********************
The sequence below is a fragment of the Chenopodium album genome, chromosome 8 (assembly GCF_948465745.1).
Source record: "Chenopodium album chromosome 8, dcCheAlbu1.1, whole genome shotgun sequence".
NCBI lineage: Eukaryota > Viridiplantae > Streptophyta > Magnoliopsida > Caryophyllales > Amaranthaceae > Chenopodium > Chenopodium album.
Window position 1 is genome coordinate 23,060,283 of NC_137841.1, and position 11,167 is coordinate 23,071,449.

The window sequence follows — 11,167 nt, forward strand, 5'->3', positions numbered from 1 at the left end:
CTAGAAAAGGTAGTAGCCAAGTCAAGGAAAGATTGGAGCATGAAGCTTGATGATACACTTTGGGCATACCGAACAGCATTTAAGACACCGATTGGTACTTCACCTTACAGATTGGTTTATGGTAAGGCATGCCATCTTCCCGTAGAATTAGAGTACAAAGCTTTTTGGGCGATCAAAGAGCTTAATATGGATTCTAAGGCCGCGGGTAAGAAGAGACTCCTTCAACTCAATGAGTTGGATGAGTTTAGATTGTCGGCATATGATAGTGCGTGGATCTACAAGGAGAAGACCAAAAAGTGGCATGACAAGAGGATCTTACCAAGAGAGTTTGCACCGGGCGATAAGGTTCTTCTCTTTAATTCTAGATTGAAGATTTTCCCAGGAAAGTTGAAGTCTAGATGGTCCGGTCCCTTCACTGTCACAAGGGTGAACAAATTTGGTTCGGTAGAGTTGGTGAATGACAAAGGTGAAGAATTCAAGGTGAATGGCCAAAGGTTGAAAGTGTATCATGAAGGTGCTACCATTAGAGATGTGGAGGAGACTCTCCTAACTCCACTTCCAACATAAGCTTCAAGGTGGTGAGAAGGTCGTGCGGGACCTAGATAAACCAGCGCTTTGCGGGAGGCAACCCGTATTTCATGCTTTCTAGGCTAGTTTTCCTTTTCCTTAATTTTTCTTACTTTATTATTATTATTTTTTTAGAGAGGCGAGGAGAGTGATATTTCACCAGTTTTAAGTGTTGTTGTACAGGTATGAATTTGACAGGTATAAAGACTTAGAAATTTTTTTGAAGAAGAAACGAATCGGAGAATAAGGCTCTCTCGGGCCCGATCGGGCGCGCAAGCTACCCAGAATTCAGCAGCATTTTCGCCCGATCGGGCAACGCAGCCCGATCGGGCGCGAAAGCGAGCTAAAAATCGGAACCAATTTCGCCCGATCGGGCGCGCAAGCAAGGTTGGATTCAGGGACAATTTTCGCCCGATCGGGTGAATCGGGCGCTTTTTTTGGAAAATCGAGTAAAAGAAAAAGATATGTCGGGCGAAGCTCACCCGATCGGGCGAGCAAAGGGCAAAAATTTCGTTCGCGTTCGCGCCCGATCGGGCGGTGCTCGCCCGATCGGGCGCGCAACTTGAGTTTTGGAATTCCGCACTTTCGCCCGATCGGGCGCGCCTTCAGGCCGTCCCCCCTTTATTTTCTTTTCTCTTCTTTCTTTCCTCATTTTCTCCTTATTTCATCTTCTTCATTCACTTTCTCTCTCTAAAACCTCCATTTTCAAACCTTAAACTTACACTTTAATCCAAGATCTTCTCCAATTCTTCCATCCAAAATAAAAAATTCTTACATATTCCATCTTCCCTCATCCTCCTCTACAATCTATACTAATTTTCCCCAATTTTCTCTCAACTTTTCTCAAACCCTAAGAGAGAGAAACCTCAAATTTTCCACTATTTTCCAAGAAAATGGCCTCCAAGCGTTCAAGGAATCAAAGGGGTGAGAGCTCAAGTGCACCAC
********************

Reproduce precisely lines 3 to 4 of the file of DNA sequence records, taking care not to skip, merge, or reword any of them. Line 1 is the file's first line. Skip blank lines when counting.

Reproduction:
NCBI lineage: Eukaryota > Viridiplantae > Streptophyta > Magnoliopsida > Caryophyllales > Amaranthaceae > Chenopodium > Chenopodium album.
Window position 1 is genome coordinate 23,060,283 of NC_137841.1, and position 11,167 is coordinate 23,071,449.